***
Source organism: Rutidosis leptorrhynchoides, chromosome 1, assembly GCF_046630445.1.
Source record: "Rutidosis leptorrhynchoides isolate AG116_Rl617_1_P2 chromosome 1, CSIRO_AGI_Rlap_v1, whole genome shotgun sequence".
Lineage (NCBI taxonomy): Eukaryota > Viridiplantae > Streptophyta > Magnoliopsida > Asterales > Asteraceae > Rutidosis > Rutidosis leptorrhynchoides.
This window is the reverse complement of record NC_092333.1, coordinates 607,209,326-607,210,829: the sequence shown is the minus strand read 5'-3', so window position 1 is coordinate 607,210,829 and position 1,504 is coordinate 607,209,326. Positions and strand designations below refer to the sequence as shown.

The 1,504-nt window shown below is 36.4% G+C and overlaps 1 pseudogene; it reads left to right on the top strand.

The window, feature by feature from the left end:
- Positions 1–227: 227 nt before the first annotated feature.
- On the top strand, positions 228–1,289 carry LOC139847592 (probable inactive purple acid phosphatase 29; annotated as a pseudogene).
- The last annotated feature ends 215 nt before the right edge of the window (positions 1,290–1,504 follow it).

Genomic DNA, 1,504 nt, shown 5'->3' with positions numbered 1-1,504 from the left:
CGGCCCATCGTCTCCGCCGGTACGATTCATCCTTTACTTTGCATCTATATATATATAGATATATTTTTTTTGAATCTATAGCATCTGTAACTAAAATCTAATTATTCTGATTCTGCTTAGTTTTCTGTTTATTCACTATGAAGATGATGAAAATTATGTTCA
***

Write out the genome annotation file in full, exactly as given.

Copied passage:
Source organism: Rutidosis leptorrhynchoides, chromosome 1, assembly GCF_046630445.1.
Source record: "Rutidosis leptorrhynchoides isolate AG116_Rl617_1_P2 chromosome 1, CSIRO_AGI_Rlap_v1, whole genome shotgun sequence".
Lineage (NCBI taxonomy): Eukaryota > Viridiplantae > Streptophyta > Magnoliopsida > Asterales > Asteraceae > Rutidosis > Rutidosis leptorrhynchoides.
This window is the reverse complement of record NC_092333.1, coordinates 607,209,326-607,210,829: the sequence shown is the minus strand read 5'-3', so window position 1 is coordinate 607,210,829 and position 1,504 is coordinate 607,209,326. Positions and strand designations below refer to the sequence as shown.

The 1,504-nt window shown below is 36.4% G+C and overlaps 1 pseudogene; it reads left to right on the top strand.

The window, feature by feature from the left end:
- Positions 1–227: 227 nt before the first annotated feature.
- On the top strand, positions 228–1,289 carry LOC139847592 (probable inactive purple acid phosphatase 29; annotated as a pseudogene).
- The last annotated feature ends 215 nt before the right edge of the window (positions 1,290–1,504 follow it).

Genomic DNA, 1,504 nt, shown 5'->3' with positions numbered 1-1,504 from the left:
CGGCCCATCGTCTCCGCCGGTACGATTCATCCTTTACTTTGCATCTATATATATATAGATATATTTTTTTTGAATCTATAGCATCTGTAACTAAAATCTAATTATTCTGATTCTGCTTAGTTTTCTGTTTATTCACTATGAAGATGATGAAAATTATGTTCA